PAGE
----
Furniture and textiles from the Austrian Jewish designer are a visual treat for Swedes, Jews and all Minnesotans
By DORIS RUBENSTEIN
The entrance hall of Minneapolis’ American Swedish Institute (ASI) is mind-boggling for its ornate woodcarvings and breathtaking stained glass window. As I descended the stairway to the small basement gallery, my eye was startled in an entirely different way — bursts of color, light and pattern bombarded me from all directions.
We can thank the ASI curatorial staff for this treat, and we must praise designer Josef Frank for these delightful creations. It’s hard to be unhappy when surrounded by Frank’s work.
Frank (1885-1967) was born to middle-class Jewish parents in Vienna, but thanks to his Swedish wife, he was embraced by the Swedes as one of their own. Frank came to design genetically and environmentally — both of his parents were engaged in design and decorative enterprises as owners of a textile factory. But Frank went one step further by studying architecture as well.
Clearly, Frank was a secular Jew and there is virtually nothing identifiably Jewish in his portfolio, but this could not save him from the Nazi onslaught. Frank and his wife, Anna, recognized this early and took advantage of an employment opportunity to move to Stockholm in 1933, where Frank worked with the design firm of Svenskt Tenn. They were obliged to flee again in 1940, this time to New York City, and it is this period that is best represented in the ASI show, The Enduring Designs of Josef Frank.
While living in Manhattan, Frank drew from American field guides such as The Red Book of Birds of America to create “Green Birds” (above) and many of his other New York patterns. Some of the birds depicted include doves, ducks, parrots and starlings in the treetops. The large “blue” heron, colored green in Frank’s pattern, sits in a mangrove-like Tree of Life. (Photo: Josef Frank / Courtesy of Svenskt Tenn, Stockholm, Sweden)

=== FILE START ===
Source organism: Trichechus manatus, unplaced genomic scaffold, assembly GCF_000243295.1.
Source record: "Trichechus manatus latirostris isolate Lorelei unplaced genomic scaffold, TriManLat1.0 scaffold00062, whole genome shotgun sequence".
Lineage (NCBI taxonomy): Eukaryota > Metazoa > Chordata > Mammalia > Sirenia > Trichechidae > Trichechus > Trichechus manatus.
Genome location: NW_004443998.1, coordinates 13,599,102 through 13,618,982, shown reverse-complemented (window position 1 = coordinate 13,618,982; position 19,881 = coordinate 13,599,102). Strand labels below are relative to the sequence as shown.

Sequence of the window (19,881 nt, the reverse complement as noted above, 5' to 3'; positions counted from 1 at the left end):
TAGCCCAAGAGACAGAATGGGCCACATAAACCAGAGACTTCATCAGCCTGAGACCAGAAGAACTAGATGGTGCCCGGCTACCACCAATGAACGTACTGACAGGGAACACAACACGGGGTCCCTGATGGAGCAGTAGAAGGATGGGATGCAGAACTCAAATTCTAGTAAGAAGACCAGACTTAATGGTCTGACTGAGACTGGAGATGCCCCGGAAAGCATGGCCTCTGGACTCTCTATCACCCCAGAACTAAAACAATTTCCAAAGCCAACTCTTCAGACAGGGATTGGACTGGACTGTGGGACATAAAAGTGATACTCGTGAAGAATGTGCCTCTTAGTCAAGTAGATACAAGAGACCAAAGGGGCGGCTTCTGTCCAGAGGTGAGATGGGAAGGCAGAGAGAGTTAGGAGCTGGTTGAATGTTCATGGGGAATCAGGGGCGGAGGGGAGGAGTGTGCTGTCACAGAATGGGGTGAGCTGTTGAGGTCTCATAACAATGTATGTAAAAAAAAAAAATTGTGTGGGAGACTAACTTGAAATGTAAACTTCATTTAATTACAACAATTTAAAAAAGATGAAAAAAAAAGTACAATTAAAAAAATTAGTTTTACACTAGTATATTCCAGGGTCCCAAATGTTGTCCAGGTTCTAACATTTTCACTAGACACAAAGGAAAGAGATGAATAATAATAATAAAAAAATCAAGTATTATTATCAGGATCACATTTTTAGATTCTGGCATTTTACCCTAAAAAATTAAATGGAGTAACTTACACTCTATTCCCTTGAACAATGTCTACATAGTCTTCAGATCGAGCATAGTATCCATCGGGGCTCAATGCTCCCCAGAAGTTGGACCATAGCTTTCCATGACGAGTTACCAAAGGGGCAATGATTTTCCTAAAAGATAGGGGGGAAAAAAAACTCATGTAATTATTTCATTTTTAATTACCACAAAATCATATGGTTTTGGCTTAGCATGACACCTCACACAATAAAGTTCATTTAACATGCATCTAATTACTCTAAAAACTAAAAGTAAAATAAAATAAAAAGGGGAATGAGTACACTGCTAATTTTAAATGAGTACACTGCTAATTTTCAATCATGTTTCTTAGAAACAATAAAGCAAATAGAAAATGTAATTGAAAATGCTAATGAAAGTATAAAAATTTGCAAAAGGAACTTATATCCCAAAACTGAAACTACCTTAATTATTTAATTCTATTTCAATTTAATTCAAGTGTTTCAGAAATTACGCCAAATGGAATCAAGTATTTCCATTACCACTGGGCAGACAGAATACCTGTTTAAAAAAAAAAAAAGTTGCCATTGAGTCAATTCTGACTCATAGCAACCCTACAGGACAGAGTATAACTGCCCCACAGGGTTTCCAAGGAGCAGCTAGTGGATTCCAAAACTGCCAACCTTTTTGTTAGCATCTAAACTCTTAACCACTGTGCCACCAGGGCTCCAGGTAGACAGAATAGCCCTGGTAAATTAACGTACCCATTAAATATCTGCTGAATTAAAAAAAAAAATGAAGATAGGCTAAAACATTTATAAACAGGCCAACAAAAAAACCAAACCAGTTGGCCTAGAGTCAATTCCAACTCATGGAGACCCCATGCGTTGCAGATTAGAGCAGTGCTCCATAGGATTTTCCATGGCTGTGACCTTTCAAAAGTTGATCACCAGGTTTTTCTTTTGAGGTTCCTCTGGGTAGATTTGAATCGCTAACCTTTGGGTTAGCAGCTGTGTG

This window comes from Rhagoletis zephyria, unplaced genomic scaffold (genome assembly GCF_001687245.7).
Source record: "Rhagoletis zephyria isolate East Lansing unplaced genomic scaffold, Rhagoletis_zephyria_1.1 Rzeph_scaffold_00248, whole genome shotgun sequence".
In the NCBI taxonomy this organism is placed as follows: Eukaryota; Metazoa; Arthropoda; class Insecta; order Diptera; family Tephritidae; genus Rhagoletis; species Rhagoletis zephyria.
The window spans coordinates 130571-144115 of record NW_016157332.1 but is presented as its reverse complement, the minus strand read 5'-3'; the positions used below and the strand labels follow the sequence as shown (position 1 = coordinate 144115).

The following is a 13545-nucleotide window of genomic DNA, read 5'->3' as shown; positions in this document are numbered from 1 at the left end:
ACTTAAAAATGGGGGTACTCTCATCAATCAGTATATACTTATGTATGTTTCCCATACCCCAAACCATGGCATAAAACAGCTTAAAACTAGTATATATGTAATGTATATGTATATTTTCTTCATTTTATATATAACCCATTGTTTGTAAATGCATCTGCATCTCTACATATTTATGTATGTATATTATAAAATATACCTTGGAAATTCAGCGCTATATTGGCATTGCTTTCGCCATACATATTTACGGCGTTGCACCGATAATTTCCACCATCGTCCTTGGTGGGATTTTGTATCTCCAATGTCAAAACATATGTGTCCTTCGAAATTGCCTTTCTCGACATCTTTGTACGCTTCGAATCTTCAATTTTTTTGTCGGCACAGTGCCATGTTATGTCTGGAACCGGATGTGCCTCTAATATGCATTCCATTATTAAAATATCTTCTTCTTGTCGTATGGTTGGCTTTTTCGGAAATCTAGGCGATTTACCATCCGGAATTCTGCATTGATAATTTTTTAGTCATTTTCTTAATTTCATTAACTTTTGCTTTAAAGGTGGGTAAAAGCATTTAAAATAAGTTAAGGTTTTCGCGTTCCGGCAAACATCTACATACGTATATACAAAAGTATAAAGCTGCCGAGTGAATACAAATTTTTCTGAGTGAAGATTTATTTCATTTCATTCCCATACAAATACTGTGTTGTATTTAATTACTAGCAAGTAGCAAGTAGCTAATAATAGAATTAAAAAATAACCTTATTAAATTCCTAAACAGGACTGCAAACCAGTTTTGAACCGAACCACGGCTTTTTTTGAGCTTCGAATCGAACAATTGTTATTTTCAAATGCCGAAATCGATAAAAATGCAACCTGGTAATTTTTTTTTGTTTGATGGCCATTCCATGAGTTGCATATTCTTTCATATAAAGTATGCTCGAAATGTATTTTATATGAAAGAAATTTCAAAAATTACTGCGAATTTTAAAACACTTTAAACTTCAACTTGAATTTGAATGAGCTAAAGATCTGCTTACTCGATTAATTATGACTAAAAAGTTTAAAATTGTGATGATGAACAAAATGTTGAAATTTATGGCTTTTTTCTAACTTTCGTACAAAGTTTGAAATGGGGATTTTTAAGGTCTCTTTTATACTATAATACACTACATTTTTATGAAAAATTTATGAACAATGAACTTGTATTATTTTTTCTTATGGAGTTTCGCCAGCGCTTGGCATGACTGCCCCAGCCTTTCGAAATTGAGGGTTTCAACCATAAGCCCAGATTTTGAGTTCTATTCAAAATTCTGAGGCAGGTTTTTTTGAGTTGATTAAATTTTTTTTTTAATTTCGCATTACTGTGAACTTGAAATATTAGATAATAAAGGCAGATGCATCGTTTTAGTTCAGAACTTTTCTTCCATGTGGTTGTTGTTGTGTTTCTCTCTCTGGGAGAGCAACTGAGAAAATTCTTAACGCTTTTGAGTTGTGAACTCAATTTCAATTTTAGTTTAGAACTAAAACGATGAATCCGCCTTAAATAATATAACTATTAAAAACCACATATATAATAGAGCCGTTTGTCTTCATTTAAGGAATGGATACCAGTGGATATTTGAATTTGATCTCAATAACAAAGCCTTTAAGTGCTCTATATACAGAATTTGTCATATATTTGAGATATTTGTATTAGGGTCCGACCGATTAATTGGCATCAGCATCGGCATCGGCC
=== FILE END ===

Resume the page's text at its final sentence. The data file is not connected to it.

Those enduring designs from the 1920s through the 1950s would be as welcome in a contemporary home in North Oaks or Wayzata today as they were in Stockholm when they first were produced. Indeed, many of Frank’s textiles are still in production by Svenskt Tenn.
Frank makes bold statements in his textiles, using primary colors and often contrasting with white or red backgrounds. His whimsical depictions of animals and birds in stylized naturalistic settings betray the fact that Frank made extensive use of biological resources, such as Audubon’s Birds of North America or the Trees of North America field guide, to inform his designs.
In “Green Birds,” we see a duck whose mere suggestion of a smile cannot but bring a similar response to our own lips; the same can be said of a singing and dancing heron. The parrots in “Himalaya” gaze at you with curiosity and just the hint of a twinkle in their eyes.
The designer ventured beyond the concrete streets of Manhattan to explore other American themes and incorporate them into his work. “Vegetable Tree” is a Tree of Life where everything tasty-looking and tempting grows. Hanging from the branches, enticing our fingers to pluck them and pop them into our mouths, are strawberries, pomegranates, pears and eggplants. His “Armchair with Dixieland” uses water themes from the Gulf of Mexico, along with symbols of the cultural and commercial connections of New Orleans, with South America and the Caribbean in both the chair’s construction and its upholstery.
Examples of Frank’s furniture in the show demonstrate his appreciation of the eclectic. The style — drawing and sharing inspiration from the craftsman, classic oriental and even Shaker traditions — is now known as “Swedish Modern.” His palate of materials is vast. A chest of drawers on slender, tall legs is cut, smoothed and polished from a walnut that looks more like tiger maple, but for the color; Frank’s undulating carving on a mahogany chest is then polished and varnished to fool the eye into believing that the cabinet has been painted red.
In addition to fabric upholstery, he uses bamboo and rattan on arm and side chairs to add visual interest and additional structural strength to their wooden simplicity.
The Swedish Jewish population of Minnesota can likely be counted on one finger for sure, and possibly be extended to one hand. Little matter. The Enduring Design of Josef Frank is worth a visit by all who are interested in excellence, be you Jewish, Swedish or just plain Minnesotan.
The Park Avenue museum is currently being expanded. Don’t let the construction dust deter you. Ample parking is available.
The Enduring Design of Josef Frank is on display through July 8 at the American Swedish Institute, 2600 Park Ave., Minneapolis. For information, call 612-871-4907 or visit: www.asimn.org.
(American Jewish World, 6.22.12)